Options on futures can be an ideal method to maximize capital efficiency and minimize risk. Key strategies include hedging, futures replacement and managing portfolio exposure. The new Micro E-mini option contracts on both the S&P 500 (MES) and Nasdaq-100 (MNQ) will provide participants another tool to express their views on the equity market.
MES and MNQ will allow greater granularity and precision at a much lower capital cost than regular E-mini options. These option contracts are one-tenth the size of E-mini option contracts, just as the Micro E-mini futures are one-tenth the size of regular E-mini futures, and will settle into Micro E-mini futures.
Trading options on futures during economic news releases, especially the major ones like CPI, PPI, Fed meetings and unemployment data, is often useful to active traders looking to trade the volatility and movement in the marketplace. Options allow for different strategies that let a trader define the risk and reward.
Here are a couple examples of how the new Micro E-mini options could be used ahead of upcoming economic reports:
Hedging Ahead of Unemployment
Let’s say a trader owns five E-mini S&P 500 futures but wants to hedge the position ahead of an upcoming unemployment report. With E-mini futures trading $3,500, a trader using E-mini options could purchase five E-mini S&P 500 September 3400 puts for a price of $29 each. Since the contract multiplier for E-mini options is $50/contract, the cost would be $1,450 to hedge each future or $7,250 to hedge all five.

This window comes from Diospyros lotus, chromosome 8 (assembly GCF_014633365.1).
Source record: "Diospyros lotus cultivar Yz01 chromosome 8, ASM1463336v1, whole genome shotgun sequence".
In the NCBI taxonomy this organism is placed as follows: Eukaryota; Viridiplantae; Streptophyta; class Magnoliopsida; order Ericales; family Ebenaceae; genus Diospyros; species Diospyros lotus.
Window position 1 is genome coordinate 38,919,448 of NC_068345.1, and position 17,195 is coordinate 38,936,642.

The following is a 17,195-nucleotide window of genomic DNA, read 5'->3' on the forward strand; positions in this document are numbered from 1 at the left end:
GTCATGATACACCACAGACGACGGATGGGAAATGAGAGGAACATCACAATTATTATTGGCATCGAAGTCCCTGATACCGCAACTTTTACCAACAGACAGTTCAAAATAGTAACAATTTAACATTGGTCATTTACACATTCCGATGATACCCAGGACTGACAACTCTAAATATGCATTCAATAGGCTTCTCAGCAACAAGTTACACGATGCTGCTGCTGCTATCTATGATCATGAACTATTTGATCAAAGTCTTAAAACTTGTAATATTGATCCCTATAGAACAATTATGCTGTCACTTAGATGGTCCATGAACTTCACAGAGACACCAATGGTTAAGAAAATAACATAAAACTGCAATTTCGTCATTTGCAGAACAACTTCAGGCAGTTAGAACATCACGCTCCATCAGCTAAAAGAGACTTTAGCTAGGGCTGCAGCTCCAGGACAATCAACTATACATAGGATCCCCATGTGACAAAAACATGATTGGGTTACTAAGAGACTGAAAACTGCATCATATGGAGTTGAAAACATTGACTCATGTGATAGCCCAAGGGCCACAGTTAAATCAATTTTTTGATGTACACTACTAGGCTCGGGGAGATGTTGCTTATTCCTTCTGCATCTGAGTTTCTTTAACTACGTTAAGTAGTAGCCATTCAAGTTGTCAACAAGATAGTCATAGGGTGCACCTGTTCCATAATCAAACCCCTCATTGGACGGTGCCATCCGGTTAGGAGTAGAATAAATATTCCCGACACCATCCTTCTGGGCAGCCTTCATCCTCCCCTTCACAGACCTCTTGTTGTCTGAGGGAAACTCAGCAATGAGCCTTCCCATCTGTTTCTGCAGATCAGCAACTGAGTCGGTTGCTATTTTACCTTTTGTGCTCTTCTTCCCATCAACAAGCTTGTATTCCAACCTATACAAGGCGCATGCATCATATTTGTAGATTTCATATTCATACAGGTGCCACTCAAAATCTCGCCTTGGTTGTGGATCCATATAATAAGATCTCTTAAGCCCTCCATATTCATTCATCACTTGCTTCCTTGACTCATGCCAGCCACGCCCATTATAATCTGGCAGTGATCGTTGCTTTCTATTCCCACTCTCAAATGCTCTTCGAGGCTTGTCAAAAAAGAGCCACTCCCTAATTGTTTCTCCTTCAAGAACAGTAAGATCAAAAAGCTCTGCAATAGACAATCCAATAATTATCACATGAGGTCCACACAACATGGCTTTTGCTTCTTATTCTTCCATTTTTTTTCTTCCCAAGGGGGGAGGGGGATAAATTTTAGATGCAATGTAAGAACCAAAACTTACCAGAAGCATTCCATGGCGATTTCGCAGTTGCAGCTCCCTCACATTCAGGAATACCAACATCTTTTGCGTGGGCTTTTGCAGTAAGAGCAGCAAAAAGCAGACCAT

However, if the trader owned five Micro E-mini S&P 500 futures and used the new Micro E-mini options to hedge his position, the cost would be significantly lower. Since the contract multiplier is only $5/contract, the total cost would be $725 ($29 x 5 x $5).
Positioning Ahead of a Fed Meeting
Let’s assume a trader wants to enter a long Nasdaq position ahead of the next Fed meeting, but does not want the expense of purchasing either E-mini or Micro E-mini futures. As of the end of August, with the Nasdaq-100 trading approximately 12,100, the trader could initiate the following bullish call spread:
Using Micro E-mini Nasdaq-100 options, the trader could buy the 12,500 call and sell the 13,000 call for a price of $98. At $2/contract, the total cost would be $196 and the trader would have upside exposure above 12,500.
Defining Risk and Reward
The above examples could apply to virtually any scheduled economic release or event. The major reports like unemployment and Fed meetings are generators of market activity. Whether trading options on futures for purposes of hedging or speculating, a trader can define risk and reward using different option strategies.
The new Micro E-mini option contracts will allow traders to initiate identical strategies to E-mini option strategies but with one-tenth the cost. That is a major development for active traders.